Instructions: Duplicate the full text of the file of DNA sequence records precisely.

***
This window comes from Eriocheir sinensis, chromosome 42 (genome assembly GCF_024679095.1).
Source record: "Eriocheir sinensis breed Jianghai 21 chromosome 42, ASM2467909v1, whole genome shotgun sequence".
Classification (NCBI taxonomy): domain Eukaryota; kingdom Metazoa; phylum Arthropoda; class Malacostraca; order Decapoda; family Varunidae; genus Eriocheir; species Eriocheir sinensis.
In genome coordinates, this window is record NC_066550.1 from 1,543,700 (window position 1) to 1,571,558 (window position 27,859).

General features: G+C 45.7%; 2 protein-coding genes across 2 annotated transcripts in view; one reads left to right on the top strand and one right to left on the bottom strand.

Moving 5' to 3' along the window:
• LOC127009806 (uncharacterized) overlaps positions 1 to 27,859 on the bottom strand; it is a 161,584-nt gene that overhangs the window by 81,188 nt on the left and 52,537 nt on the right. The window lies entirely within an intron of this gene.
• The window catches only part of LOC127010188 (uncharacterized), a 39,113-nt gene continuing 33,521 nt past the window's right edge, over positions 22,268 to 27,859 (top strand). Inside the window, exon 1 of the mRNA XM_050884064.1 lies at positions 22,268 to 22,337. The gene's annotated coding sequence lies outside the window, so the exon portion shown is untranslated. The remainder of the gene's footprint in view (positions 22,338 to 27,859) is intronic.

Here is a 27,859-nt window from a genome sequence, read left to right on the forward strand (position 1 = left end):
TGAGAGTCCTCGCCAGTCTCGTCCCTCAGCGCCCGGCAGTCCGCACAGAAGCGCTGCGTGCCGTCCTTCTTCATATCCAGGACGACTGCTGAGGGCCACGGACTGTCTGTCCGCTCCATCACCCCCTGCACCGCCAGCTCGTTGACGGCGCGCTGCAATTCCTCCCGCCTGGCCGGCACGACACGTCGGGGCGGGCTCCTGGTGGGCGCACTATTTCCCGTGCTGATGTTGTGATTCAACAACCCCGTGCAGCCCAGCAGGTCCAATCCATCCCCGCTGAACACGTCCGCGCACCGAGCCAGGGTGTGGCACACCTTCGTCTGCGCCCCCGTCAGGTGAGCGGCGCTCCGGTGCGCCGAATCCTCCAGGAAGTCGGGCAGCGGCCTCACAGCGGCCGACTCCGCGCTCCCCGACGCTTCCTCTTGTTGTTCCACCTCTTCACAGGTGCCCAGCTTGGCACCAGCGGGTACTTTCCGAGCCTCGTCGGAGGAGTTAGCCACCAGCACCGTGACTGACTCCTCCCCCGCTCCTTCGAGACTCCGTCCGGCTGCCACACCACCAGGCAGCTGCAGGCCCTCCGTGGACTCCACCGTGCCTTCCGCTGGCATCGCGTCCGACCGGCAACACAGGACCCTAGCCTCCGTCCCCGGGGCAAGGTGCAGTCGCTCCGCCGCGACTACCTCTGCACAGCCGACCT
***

This window comes from Eriocheir sinensis, chromosome 42 (genome assembly GCF_024679095.1).
Source record: "Eriocheir sinensis breed Jianghai 21 chromosome 42, ASM2467909v1, whole genome shotgun sequence".
Classification (NCBI taxonomy): domain Eukaryota; kingdom Metazoa; phylum Arthropoda; class Malacostraca; order Decapoda; family Varunidae; genus Eriocheir; species Eriocheir sinensis.
In genome coordinates, this window is record NC_066550.1 from 1,543,700 (window position 1) to 1,571,558 (window position 27,859).

General features: G+C 45.7%; 2 protein-coding genes across 2 annotated transcripts in view; one reads left to right on the top strand and one right to left on the bottom strand.

Moving 5' to 3' along the window:
• LOC127009806 (uncharacterized) overlaps positions 1 to 27,859 on the bottom strand; it is a 161,584-nt gene that overhangs the window by 81,188 nt on the left and 52,537 nt on the right. The window lies entirely within an intron of this gene.
• The window catches only part of LOC127010188 (uncharacterized), a 39,113-nt gene continuing 33,521 nt past the window's right edge, over positions 22,268 to 27,859 (top strand). Inside the window, exon 1 of the mRNA XM_050884064.1 lies at positions 22,268 to 22,337. The gene's annotated coding sequence lies outside the window, so the exon portion shown is untranslated. The remainder of the gene's footprint in view (positions 22,338 to 27,859) is intronic.

Here is a 27,859-nt window from a genome sequence, read left to right on the forward strand (position 1 = left end):
TGAGAGTCCTCGCCAGTCTCGTCCCTCAGCGCCCGGCAGTCCGCACAGAAGCGCTGCGTGCCGTCCTTCTTCATATCCAGGACGACTGCTGAGGGCCACGGACTGTCTGTCCGCTCCATCACCCCCTGCACCGCCAGCTCGTTGACGGCGCGCTGCAATTCCTCCCGCCTGGCCGGCACGACACGTCGGGGCGGGCTCCTGGTGGGCGCACTATTTCCCGTGCTGATGTTGTGATTCAACAACCCCGTGCAGCCCAGCAGGTCCAATCCATCCCCGCTGAACACGTCCGCGCACCGAGCCAGGGTGTGGCACACCTTCGTCTGCGCCCCCGTCAGGTGAGCGGCGCTCCGGTGCGCCGAATCCTCCAGGAAGTCGGGCAGCGGCCTCACAGCGGCCGACTCCGCGCTCCCCGACGCTTCCTCTTGTTGTTCCACCTCTTCACAGGTGCCCAGCTTGGCACCAGCGGGTACTTTCCGAGCCTCGTCGGAGGAGTTAGCCACCAGCACCGTGACTGACTCCTCCCCCGCTCCTTCGAGACTCCGTCCGGCTGCCACACCACCAGGCAGCTGCAGGCCCTCCGTGGACTCCACCGTGCCTTCCGCTGGCATCGCGTCCGACCGGCAACACAGGACCCTAGCCTCCGTCCCCGGGGCAAGGTGCAGTCGCTCCGCCGCGACTACCTCTGCACAGCCGACCT